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 Handheld

 
Selection Criteria For Mobile Devices

Selecting the right device for corporate projects

In today's handheld device environment, you are faced with many choices. The following list represents only a few of these choices:

  • "Good old" notebooks - the work horses of mobile computing
  • PalmOS devices - PDAs like Palm Pilot, Handspring's Visor
  • Microsoft's Pocket PC or Windows CE based devices like Compaq's IPaq
  • EPOC-based devices, primarily from Europe
  • Specialized proprietary PDAs - DataRover
  • Smart web-enabled phones for consumer applications
  • Combination devices with phone and PDA functionality like Handspring's Visor Phone, Ericsson's R380, Samsung SPH1300 or Kyocera QCP-6035 
  • Choice between ruggedized and non-ruggedized models of certain devices
  • Wearable computers for specialized applications

Are you confused with these choice? Do you know the criteria that you should use - choice between pen based palm PC or keyboard-attached clamshell variety, color or monochrome screen, backlighting, battery life, handwriting recognition capability, size, weight, amount of main memory, and availability of an expansion slot. Once you decide what functions and capacity you want, the choice of devices might be quite limited.

On this topic, features and price of the basic device are only two parts of a multi-part puzzle in an enterprise project where you must deploy hundreds or thousands units.  Here the total cost of ownership, web server connectivity (over and above PC and handheld connectivity), network management, asset management (assets being devices, peripherals, software licenses and custom applications downloaded into devices) and software distribution capabilities are more important issues. Do not ignore these issues.

Please note that handheld devices may be used as secondary devices with your desktop device as the primary device. In this case, you have to consider logically connectivity to your desktop and synchronization of personal information is a more difficult issue.

Methodology for Device Selection

  • Start with a functional requirements analysis. Find out which functions are most important to your organization or to you as a profession. No single device can handle all functions optimally - therefore, there will be tradeoffs. If e-mail is the most important functions, devices like RIM's Blackberry may score high. If field data collection is more important, it may be a Pocket PC like Compaq's iPaq.

  • Determine the % of time your mobile professionals/workers  spend in the field.You may have to give different devices to different class of workers.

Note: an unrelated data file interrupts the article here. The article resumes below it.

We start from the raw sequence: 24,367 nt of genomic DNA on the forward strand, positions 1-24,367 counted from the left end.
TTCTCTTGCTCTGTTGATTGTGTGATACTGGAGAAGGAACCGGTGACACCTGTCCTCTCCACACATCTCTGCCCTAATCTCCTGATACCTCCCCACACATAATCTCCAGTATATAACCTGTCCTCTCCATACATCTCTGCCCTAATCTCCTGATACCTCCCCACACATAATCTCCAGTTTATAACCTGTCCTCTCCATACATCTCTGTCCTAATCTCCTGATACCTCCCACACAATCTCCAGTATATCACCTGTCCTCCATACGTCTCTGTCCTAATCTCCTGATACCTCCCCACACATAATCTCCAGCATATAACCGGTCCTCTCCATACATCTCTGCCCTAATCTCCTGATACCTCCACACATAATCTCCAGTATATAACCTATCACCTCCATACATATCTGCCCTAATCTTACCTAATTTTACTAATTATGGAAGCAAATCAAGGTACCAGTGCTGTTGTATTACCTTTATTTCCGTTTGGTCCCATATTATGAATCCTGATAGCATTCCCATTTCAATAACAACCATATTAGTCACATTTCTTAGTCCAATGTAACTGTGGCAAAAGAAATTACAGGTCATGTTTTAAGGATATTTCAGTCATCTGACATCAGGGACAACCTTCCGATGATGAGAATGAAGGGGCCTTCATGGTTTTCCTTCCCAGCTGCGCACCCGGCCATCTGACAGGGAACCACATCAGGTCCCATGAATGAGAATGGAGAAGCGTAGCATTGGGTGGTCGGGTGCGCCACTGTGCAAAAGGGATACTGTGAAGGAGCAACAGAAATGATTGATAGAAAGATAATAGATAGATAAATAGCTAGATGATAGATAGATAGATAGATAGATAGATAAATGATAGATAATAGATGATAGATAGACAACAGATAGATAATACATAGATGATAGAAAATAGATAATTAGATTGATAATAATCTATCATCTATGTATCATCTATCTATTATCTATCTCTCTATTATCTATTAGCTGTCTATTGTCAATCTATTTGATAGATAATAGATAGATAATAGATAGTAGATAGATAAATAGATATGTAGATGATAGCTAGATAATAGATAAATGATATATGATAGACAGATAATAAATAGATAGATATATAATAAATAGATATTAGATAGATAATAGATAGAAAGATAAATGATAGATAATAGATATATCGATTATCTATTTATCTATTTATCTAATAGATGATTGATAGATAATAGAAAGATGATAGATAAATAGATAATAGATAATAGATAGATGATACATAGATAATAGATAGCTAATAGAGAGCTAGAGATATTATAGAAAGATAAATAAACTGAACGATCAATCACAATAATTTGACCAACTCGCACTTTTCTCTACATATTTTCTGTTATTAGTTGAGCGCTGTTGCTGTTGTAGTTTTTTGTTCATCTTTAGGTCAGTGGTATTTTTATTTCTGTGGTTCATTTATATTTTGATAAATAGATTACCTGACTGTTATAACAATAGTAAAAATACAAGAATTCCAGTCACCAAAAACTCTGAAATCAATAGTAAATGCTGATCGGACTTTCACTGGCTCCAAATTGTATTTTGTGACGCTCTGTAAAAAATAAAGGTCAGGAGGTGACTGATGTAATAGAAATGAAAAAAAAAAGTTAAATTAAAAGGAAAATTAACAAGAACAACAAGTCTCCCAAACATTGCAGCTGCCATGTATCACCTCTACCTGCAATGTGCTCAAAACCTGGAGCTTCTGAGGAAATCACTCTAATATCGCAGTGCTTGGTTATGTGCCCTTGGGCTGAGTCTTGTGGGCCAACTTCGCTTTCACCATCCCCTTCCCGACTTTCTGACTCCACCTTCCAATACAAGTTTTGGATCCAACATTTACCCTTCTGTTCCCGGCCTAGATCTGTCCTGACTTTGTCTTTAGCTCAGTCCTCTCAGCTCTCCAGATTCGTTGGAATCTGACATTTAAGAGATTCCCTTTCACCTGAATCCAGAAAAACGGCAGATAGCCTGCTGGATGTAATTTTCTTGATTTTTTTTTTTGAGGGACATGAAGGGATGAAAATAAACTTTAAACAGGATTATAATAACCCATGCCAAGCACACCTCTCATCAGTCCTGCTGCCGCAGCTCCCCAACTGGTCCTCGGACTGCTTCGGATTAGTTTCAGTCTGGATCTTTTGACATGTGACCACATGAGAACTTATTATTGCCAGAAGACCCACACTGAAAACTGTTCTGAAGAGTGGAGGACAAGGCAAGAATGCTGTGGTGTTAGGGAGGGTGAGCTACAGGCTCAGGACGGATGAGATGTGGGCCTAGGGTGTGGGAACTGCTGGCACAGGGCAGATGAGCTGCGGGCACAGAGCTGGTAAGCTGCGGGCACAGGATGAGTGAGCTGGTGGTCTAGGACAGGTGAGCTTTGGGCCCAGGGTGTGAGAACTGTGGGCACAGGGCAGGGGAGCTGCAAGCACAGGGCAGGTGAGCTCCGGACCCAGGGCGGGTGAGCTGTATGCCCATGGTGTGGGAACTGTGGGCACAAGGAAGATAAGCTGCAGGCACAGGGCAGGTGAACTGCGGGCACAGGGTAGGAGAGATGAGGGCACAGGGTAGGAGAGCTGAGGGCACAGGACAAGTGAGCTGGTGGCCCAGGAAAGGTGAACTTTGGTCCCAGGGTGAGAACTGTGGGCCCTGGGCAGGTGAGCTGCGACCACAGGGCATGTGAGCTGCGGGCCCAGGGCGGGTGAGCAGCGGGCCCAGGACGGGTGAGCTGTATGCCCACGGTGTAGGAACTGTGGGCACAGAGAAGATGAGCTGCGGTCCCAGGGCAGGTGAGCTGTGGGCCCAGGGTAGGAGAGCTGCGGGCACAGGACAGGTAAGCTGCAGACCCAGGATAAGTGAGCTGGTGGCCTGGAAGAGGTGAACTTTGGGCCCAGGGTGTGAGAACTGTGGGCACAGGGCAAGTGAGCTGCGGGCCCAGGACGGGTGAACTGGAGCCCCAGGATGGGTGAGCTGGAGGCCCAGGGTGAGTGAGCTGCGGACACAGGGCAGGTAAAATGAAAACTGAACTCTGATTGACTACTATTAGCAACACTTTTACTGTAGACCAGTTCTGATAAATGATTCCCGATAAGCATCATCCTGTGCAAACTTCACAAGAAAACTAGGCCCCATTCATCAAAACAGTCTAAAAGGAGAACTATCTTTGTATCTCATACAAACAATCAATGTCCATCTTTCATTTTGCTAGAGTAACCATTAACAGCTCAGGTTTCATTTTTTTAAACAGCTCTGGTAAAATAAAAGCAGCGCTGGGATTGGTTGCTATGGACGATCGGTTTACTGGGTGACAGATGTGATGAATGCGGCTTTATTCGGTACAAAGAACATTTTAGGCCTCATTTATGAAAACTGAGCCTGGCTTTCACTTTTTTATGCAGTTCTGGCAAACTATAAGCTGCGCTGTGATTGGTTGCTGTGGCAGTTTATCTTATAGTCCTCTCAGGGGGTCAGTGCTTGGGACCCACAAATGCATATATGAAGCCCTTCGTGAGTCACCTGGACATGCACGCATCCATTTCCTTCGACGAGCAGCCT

• Determine whether it is the handheld device or your notebook that is primary device.

  • Create a short list of devices in consultation with representatives of real users e.g. Blackberry 957, Compaq's iPaq 3650, a notebook and Palm IIIxe. Smart phones may not be appropriate for many enterprise heavy-duty applications. You can still use smart phones as personal organizers and e-mail alert devices. 

  • Develop prototype applications and let real users (not just programmers) test these out.

  • Field trial.

  • Develop a list of device features (size, weight, form factor, memory, etc) and factors (method of input, application development tools, security, wireless support, device management, etc.) that you must consider. Assign weights to each factor - higher to the most important ones. Let an unbiased group assign score to different devices.

  • Allow for user training and settling in period - most new users react to a new device and new method of doing business in a negative fashion. Allow changeover time (3 months).

  • Remember these devices are both personal and corporate information devices. Some of the PDA data is only marginally connected with corporate or enterprise applications. Ensure that only corporate or shared data with other members of a workgroup is synchronized. Develop scripts for synchronization in such a way that unnecessary  personal information (address books, etc) may get synchronized.  This will be cheaper economically as well especially on wireless network where bandwidth is expensive.

  • Do not wait for the ultimate device to come into the market. Take advantage of the productivity gains today. Plan for upgrade in 18-36 months in this evolving market for handheld devices.

Issues at a Glance

  • Which OS devices should we select - PalmOS, windows CE/PocketPC, Blackberry, EPOC or others?

  • Which form factor should we choose - based on how the users intend to carry the device - in coat pocket, carry it in the briefcase or tool holder?

  • How much memory and processor (if choice is available) and which peripherals?

  • Which method of input - handwriting recognition, speech recognition (albeit, in future), keyboard, or pen?

  • Do we need wireless card for this application or can we just use synchronization from a PC?

  • Do we need Bluetooth enablement of these devices today?

  • Can we lay the law and standardize on one device across the organization or at least in department?


Related Resources:
>
Principles for Matching Devices & Mobile Applications
 

 

 
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